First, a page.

Why do parents force their kids to eat broccoli? Well, everybody knows that broccoli is considered one of those healthy, “dark, leafy green” vegetables, that have an abundance of vitamins and minerals, but is there something more to this familiar green? While broccoli is considered a rich source of vitamins K and C, it is also part of a unique group of foods known as cruciferous vegetables, which have been well researched in the field of cancer prevention.
Let’s break it down. Cruciferous vegetables, like broccoli, contain specific compounds called glucosinolates. When broken down by the enzymes in your body, one particular glucosinolate, called glycobrassicin (stay with me!), yields a very unique compound called indole-3-carbinol (I3C). Once I3C is exposed to stomach acid, it’s metabolized and converted into diindolemethane (DIM), the most biologically active ingredient found in broccoli. I3C, and in turn, DIM are the key components responsible for the possible anti-cancer activity of broccoli.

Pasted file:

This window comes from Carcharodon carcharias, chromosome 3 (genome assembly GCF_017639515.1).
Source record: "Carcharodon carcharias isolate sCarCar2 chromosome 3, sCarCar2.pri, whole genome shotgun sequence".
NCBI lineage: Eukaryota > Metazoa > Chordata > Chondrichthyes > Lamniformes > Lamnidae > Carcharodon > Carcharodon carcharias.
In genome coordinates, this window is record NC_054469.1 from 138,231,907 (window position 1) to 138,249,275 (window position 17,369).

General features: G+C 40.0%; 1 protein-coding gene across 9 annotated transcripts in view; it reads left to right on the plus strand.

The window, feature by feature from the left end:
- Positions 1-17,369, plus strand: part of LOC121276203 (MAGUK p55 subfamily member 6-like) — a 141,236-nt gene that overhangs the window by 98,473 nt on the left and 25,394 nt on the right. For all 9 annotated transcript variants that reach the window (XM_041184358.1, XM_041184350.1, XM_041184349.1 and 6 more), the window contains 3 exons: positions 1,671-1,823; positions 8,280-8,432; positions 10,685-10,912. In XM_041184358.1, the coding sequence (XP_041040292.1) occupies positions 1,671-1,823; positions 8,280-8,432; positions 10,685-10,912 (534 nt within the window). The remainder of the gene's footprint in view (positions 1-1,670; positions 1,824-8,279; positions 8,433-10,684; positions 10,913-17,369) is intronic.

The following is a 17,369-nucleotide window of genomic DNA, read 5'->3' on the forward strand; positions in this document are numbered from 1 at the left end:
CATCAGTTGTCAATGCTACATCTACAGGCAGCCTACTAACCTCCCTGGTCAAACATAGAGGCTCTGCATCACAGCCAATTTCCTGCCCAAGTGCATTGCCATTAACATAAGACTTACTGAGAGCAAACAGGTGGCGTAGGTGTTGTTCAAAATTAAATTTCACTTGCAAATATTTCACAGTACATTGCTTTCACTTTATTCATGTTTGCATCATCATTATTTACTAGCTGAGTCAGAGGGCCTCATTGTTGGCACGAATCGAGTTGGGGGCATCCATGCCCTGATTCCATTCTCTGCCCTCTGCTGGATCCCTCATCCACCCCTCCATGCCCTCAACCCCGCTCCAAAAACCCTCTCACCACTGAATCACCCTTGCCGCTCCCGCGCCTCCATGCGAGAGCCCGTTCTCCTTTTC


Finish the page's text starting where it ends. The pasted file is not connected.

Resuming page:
Not only does broccoli contain these key-antioxidant nutrients, but, thanks to DIM, broccoli may also help to sustain intestinal immune function, helping to defend against pathogens and harmful gut bacteria that can make you sick. After all, you’re only as healthy as your gut, so eating broccoli may help to keep your gut healthy and your immune system strong.
Of course, consuming raw cruciferous vegetables, like broccoli, is the best way to ensure adequate amounts of dietary I3C and DIM. However, since some people may experience digestive discomfort and flatulence while consuming a higher volume of these vegetables, good quality nutritional supplements can provide you with a healthy alternative, without the off-putting side effects.
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